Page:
Here are some of the benefits of soil drenching potted plants:

Isolates a Problematic Plant

The primary benefit of soil drenching plants is to isolate a specific plant. This benefit is much more significant in gardens where all plants are grown in the same soil. However, it can also be very beneficial for potted plants with a similar light source, as you don’t have to worry about pesticide sprays drifting from one target plant to another.

Boosts Plant Health

Since soil drenching targets specific plants, it can sometimes be a better option to treat plants. Even in situations where many of the plants are suffering from a particular problem, targeting each plant with a soil drench can show significantly better results than spraying them all.

Saves Fertilizer/Pesticide

Soil drenching is a great way to save money on fertilizers and pesticides. Costs can stack up with time, especially with an inefficient use of your input. However, the ability to isolate one plant at a time makes it easy to use exactly what is needed rather than using up your entire stock. 

Remove Excess Salts

Drenching soil with water is one of the best ways to flush excess salts from plant pots. With time salts from pesticides, fertilizers, and saline water can accumulate in the pot. With nowhere to go, they can make it increasingly difficult for plant roots to take in nutrients.

Drenching is a great way to flush them out, provided the plant has a perforated bottom for the water to drain.

Delivers Nutrients to the Roots

There are very few ways more direct than soil drenching if you want to introduce plants to nutrients. The nature of drenching means that whatever you mix into the drench comes into immediate, intimate contact with the plant’s roots.

Prevents Root Rot

A drench of neem oil can save plants from root rot. Since root rot is caused by fungal presence, neem oil can be a great way to counter it. However, since the primary cause of the rot is excess water, neem oil will do very little if you don’t cure the overwatering problem

Introduces Different Treatments

Not all the plants you’re keeping might be having the same problem. One might have a pest infestation, and another might be suffering from a disease. Since drenching targets specific plants rather than a whole population, it can be a good way to treat each plant differently.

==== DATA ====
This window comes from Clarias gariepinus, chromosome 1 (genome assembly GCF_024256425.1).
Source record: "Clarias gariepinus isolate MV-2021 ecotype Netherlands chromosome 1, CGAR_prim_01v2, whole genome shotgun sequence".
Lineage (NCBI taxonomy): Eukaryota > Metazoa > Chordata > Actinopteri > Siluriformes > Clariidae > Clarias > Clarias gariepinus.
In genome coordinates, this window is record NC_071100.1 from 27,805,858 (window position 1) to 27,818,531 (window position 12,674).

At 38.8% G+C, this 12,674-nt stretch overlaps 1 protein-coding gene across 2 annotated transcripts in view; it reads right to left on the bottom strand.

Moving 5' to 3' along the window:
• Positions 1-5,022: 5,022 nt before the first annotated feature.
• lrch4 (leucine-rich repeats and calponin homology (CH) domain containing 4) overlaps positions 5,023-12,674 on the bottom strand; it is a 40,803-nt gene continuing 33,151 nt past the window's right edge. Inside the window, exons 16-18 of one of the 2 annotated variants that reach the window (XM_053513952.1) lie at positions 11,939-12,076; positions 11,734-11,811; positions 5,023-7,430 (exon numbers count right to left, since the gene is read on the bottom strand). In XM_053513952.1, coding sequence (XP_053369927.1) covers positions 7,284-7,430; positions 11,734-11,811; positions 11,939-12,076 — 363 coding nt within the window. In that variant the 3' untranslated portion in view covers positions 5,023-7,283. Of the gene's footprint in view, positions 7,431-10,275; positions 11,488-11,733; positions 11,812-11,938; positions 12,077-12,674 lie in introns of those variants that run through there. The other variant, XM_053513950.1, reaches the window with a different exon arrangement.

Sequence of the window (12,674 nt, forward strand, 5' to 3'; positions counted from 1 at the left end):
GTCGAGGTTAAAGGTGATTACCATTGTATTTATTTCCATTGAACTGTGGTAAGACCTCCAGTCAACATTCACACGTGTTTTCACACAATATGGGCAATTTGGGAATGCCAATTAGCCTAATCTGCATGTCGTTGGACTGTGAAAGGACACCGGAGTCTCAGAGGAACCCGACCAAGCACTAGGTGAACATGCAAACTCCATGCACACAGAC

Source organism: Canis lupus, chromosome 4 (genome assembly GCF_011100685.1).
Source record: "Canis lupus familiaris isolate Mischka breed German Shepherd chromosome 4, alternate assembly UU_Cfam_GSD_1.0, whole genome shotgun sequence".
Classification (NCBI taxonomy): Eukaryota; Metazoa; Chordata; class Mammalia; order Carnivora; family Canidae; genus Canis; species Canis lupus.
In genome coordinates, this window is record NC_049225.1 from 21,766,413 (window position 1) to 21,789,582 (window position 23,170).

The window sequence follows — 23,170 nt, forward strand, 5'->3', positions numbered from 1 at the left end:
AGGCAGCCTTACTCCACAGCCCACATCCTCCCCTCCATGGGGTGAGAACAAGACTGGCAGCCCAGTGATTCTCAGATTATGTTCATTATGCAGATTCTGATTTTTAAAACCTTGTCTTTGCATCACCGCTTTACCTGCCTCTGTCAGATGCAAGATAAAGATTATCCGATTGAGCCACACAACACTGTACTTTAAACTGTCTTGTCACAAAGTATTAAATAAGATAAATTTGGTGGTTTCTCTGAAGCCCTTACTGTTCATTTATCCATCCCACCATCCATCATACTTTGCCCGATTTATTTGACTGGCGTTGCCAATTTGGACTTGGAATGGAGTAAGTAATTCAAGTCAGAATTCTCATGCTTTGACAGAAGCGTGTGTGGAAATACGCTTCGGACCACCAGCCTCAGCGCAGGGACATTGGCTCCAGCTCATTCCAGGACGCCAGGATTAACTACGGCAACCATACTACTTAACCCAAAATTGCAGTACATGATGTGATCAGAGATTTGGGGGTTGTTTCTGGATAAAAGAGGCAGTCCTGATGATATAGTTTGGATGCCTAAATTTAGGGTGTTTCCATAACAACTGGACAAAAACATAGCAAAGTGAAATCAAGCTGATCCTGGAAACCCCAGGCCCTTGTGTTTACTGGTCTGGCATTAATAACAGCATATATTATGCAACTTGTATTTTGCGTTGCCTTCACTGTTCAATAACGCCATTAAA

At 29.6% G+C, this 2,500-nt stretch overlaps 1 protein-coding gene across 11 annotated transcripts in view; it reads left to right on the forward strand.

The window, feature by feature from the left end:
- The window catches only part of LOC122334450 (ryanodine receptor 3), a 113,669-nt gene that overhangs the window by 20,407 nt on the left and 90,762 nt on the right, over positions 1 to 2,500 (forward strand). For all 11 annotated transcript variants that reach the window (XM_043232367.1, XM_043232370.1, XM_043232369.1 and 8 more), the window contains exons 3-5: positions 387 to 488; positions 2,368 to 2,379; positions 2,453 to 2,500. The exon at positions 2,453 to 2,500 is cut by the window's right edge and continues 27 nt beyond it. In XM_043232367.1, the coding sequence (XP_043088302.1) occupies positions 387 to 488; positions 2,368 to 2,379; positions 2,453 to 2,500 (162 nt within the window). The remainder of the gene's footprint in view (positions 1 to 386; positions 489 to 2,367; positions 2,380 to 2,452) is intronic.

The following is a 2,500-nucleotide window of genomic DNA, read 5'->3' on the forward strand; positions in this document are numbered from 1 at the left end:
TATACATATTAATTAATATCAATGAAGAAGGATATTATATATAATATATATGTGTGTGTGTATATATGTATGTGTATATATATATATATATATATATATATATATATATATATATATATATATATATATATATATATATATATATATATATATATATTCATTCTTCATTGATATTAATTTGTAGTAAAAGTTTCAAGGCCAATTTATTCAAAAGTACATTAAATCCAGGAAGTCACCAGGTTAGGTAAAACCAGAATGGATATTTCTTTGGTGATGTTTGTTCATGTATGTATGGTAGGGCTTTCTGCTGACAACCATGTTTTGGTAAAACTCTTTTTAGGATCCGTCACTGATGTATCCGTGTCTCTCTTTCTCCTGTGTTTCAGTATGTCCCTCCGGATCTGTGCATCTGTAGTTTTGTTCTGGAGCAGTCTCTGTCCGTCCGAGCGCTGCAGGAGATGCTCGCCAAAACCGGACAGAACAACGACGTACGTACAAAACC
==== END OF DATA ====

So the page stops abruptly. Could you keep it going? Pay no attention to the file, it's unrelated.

The Sprench Method

The “sprench” method is halfway between spraying and drenching and is a decent alternative to outright drenching. However, it’s a method that can sometimes be greater than the sum of the parts. Like a soil drench, it’s very easy to do and can be done with little more than you would use for a regular watering session. 

Using the sprench method involves watering plants like you normally would but increasing the amount poured so it coats the plant and soaks into the soil. 

One notable benefit of a sprench is that it can treat problems native to both the soil around the plant and the leaves of the plant. For example, if a particularly nasty fungus gnat infestation has found its way to the leaves of the plants, using the sprench method can treat leaves and the soil simultaneously.

Look at it as essentially killing two birds with one stone. Of course, this method is useful for more than just pest control. In fact, the sprench method is primarily not concentrated on fertilizers or pesticides. Rather, it’s used to apply growth regulators.

Bottom Watering

Bottom watering is another good alternative to drenching. It’s usually used as a way to evenly water plants, but if you need to soil-drench potted plants, then it can be a great way to do that too.

Although it’s a little more complicated than the method of drenching covered here, it comes with the added benefit of giving plants the optimal amount of water they can hold and evenly distributing input.

Bottom-watering means soaking one or multiple pots in water. The process can take 10-30 minutes, depending on factors, such as the size of the pot and the components of the potting mix. Be sure to check the soil moisture every few minutes after the ten-minute mark.

The only downside of this method, however, is that it can be a waste of resources. Note that when drenching, you are adding some components to the water, such as fertilizer or pesticides. Although you can technically mix these in the water used for bottom watering, the amount actually absorbed by the soil or the plant could be significantly less than they’ll need for the treatment to be effective.

Final Thoughts

If you grow a lot of potted plants, especially if you grow them in close proximity, then a soil drench could be just what you need to solve any diseases or problems that crop up. Drenching comes with many benefits, and the ability to isolate a particular plant and treat it properly can be the difference between optimal growth and death. 

The best thing about a soil drench is that it’s extremely easy to do, and you usually won’t need anything more than you ordinarily would.